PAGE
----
Post-adoption blues expert on depression screening recommendations
This was originally found on Medical Express
A new recommendation on screening mothers during pregnancy and postpartum for depression also should include parents who are adopting children, says a Purdue University expert on “post-adoption blues.”
“I commend the United States Preventative Services Task Force for its recent recommendation to screen women during pregnancy and after giving birth. And in addition to birth mothers, adoptive mothers and fathers should also be screened for depressive symptoms before and after placement of a child,” says Karen J. Foli, an associate professor of nursing and co-author of “The Post-Adoption Blues: Overcoming the Unforeseen Challenges of Adoption.”
The United States Preventative Services Task Force published its recommendations Tuesday (Jan. 26) in JAMA, the Journal of the American Medical Association. The recommendation is to screen all adults for depression, especially women during pregnancy and postpartum. It’s estimated that 10 to 15 percent of new mothers experience postpartum depression, and the rate for post-adoption depression may be higher.
“We are trying to understand why,” Foli says. “What we’ve found so far is that adoptive parents hold high expectations of themselves as parents, their children, their friends and family, and society that often are unmet or unrealistic. The adoption process is rigorous and intrusive as parents apply for a ‘license’ to parent. They frame themselves as ‘superparents’ in order to pass the tests of the home study, the financial disclosures, and the psychological interviews. Now, we better understand how additional psychological symptoms and interpersonal variables may affect a parent.”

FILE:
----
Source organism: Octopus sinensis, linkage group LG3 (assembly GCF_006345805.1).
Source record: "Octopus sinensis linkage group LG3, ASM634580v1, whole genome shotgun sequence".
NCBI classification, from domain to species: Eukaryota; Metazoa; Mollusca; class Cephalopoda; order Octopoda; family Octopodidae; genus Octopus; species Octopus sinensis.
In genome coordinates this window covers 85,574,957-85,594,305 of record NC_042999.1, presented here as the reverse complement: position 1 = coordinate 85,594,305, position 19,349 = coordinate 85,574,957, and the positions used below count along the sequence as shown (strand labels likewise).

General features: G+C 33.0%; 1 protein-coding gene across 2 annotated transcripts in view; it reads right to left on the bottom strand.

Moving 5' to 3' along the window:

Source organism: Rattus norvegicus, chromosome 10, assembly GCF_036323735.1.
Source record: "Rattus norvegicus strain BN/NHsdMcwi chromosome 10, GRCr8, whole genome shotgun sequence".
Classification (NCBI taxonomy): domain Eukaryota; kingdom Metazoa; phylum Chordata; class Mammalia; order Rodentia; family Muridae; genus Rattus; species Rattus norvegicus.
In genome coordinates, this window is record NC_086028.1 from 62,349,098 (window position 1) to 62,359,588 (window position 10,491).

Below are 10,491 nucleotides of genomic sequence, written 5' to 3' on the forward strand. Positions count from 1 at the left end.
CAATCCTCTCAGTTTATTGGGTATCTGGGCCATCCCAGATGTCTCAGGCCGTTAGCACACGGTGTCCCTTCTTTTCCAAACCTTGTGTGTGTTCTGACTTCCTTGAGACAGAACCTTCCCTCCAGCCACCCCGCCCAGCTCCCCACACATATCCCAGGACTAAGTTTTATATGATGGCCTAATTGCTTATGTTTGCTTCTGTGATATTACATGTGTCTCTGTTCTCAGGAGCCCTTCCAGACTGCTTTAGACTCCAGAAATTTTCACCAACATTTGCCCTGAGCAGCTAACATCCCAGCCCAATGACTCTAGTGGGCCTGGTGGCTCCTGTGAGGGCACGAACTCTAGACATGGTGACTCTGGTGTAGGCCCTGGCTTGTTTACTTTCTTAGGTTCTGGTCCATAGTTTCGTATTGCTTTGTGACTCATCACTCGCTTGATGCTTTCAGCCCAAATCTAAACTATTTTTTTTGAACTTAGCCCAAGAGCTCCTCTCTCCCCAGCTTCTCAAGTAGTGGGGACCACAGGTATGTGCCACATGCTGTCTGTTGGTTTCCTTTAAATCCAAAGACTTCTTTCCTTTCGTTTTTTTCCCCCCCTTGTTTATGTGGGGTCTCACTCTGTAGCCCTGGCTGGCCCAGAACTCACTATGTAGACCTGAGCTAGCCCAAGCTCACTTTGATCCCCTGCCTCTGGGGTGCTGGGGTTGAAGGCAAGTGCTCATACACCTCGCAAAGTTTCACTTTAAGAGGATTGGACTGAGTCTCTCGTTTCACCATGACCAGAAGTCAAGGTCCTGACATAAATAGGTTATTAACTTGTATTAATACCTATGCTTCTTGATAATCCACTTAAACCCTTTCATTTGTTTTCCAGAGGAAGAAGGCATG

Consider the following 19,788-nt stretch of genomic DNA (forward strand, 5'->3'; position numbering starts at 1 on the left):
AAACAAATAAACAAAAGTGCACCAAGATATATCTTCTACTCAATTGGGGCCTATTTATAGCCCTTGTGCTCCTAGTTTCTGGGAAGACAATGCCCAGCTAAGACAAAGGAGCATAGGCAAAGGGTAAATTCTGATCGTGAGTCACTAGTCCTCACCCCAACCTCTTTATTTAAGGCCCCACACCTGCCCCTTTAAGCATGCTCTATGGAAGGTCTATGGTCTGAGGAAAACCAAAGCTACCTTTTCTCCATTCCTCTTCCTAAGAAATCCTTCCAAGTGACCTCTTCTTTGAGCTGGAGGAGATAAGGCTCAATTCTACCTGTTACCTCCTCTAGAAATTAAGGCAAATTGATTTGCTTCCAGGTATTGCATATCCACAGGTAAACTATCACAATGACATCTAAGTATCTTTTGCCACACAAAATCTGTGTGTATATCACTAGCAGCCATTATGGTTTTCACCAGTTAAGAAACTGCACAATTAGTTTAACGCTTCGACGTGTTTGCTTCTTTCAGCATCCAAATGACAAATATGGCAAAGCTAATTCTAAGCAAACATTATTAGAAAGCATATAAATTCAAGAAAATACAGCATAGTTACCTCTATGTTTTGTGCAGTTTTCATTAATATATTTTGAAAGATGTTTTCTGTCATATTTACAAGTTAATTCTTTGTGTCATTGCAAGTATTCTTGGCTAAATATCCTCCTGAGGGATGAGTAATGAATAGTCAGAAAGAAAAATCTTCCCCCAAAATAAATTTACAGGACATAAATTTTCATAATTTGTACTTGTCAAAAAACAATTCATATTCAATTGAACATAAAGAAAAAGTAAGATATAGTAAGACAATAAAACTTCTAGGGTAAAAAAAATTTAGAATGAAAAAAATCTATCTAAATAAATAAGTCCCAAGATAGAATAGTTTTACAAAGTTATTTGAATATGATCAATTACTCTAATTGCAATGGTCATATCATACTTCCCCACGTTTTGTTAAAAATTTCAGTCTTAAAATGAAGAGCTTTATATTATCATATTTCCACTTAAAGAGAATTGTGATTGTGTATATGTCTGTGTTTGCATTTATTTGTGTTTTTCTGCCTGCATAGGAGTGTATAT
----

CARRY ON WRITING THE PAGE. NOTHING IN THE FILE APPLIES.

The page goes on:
Because of the adoption process and the standards that they hold themselves to, adoptive parents are not as likely to share concerns about their mental health.
“Mental health professionals also need to be aware of the dynamics specific to the adoptive process to best support their patients,” says Foli, who collaborates with Susan South, an associate professor of psychological sciences, and Eunjung Lim, an assistant professor at the University of Hawaii.
“Preliminary evidence collected by our team, indicates that parental depression may exist prior to and after placement of a child for certain adoptive parents,” says Foli, who is looking at post-adoption depression in a long-term study to better understand predictors and buffers to depressive symptoms for both adoptive mothers and fathers.
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